Gigabyte X11 UltrabookUltrabooks are increasingly slipping into an all-too-familiar blueprint, so it’s good to see some companies trying to push the envelope. Gigabyte’s latest design, the X11, claims to be the world’s lightest 11.6in Ultrabook – and, at less than a kilogram, we’re not going to argue. (more…)

What’s the point of a big PC?

Wednesday, August 1st, 2012

Big empty PCBit-tech and Custom PC writer Antony Leather strolled into the Labs the other day and, proud of his work, showed me a system he’d just built for an upcoming feature. It’s an impressively slick machine: Core i5-3570K, Nvidia GeForce GTX 680, 8GB of RAM, a 128GB SSD and a custom water-cooling loop, all put together with the sort of fastidious tidiness you’d expect.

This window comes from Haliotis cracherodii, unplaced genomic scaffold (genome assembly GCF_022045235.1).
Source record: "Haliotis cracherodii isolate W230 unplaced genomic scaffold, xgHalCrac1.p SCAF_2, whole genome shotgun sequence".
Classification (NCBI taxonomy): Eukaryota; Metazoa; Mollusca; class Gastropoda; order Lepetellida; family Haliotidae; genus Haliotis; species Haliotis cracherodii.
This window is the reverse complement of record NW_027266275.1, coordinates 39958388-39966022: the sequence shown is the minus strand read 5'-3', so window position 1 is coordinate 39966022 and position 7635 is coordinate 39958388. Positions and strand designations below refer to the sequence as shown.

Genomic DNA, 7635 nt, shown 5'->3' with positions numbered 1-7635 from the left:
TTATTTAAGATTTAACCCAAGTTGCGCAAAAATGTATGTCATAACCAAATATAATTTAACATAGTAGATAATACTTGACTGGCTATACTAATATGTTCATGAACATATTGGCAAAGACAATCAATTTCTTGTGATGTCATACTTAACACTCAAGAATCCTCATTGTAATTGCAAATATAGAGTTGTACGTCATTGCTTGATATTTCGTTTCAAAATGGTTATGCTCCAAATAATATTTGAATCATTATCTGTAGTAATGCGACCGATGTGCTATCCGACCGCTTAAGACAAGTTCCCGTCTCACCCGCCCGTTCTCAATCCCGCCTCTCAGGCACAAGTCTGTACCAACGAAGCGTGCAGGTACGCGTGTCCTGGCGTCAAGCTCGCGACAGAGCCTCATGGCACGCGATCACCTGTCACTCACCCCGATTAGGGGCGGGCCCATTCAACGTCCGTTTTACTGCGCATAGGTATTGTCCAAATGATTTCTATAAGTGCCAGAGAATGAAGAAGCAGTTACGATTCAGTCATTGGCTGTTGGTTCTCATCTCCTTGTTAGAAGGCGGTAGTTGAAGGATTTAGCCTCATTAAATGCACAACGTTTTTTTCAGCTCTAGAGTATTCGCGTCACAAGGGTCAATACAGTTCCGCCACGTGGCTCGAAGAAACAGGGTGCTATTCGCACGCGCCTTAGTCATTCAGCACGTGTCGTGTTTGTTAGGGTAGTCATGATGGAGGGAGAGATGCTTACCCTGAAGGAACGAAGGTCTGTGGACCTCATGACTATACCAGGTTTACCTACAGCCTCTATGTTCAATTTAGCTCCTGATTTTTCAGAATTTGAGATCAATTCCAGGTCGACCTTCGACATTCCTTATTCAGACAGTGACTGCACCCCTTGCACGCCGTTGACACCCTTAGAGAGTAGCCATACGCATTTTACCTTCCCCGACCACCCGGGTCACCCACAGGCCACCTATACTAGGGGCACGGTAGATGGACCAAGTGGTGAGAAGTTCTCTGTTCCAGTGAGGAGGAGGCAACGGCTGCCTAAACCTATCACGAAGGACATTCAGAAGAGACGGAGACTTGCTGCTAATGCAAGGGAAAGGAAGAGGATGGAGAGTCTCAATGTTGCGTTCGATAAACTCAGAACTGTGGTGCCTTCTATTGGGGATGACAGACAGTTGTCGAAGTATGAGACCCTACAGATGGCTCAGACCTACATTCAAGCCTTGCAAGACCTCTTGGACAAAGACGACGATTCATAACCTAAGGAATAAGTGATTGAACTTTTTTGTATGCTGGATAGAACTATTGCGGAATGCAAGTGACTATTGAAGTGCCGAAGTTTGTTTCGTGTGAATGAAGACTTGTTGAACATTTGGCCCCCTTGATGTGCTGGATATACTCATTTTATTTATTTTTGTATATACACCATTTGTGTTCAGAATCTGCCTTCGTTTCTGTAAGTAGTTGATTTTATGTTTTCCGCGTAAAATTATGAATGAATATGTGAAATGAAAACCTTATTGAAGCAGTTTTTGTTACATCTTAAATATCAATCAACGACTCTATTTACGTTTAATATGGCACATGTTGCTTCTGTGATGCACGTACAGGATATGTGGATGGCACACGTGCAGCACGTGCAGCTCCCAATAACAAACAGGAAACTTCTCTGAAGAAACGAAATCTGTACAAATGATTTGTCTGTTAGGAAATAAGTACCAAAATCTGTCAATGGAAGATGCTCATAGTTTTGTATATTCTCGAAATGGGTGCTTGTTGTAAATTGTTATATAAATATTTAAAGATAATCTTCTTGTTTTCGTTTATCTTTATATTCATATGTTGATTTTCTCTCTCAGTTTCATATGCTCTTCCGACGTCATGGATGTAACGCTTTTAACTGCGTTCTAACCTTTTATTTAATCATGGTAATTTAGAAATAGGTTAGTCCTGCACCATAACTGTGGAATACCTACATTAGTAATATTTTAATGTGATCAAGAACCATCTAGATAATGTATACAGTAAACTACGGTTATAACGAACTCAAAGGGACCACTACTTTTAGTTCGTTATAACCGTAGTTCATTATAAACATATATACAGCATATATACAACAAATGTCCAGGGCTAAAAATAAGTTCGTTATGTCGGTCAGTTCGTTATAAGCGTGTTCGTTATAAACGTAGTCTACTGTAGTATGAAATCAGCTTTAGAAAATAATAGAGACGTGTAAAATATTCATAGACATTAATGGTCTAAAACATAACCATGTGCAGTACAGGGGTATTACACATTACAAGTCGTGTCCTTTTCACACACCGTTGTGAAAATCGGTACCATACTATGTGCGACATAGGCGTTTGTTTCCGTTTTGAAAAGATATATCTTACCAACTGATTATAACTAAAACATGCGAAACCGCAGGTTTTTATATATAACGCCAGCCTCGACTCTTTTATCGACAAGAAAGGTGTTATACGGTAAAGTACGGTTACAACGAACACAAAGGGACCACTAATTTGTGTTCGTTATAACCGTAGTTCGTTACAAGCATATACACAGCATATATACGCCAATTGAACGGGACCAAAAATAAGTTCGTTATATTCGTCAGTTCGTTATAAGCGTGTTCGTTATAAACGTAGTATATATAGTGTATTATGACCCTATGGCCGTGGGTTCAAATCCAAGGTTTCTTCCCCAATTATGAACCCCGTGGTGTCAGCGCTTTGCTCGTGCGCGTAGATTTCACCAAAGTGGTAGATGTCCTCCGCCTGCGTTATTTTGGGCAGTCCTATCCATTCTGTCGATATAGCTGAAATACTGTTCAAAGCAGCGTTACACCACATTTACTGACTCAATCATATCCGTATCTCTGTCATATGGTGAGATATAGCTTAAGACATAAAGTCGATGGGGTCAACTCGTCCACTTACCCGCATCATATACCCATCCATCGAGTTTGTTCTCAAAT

The best bit? It’s the size of a couple of shoeboxes thanks to this case.

It got me thinking. That’s enough power to sweep aside every single PC game on the market: Skyrim with dozens of mods, Starcraft 2’s hundreds of units, Football Manager with every league loaded. It’s enough to play games across a trio of screens, and to run high-end work applications without breaking a sweat.

If that amount of power can be squeezed into such a small PC, along with water-cooling and even room for expansion, what’s the point of full-size towers? (more…)

ZTE Grand X review: first look

Thursday, July 19th, 2012

ZTE Grand XZTE isn’t well known on these shores, as the only handsets we’ve seen from the Chinese firm have been budget efforts like the Skate or Orange-branded devices such as the San Diego. ZTE hopes that’ll change with its Grand X.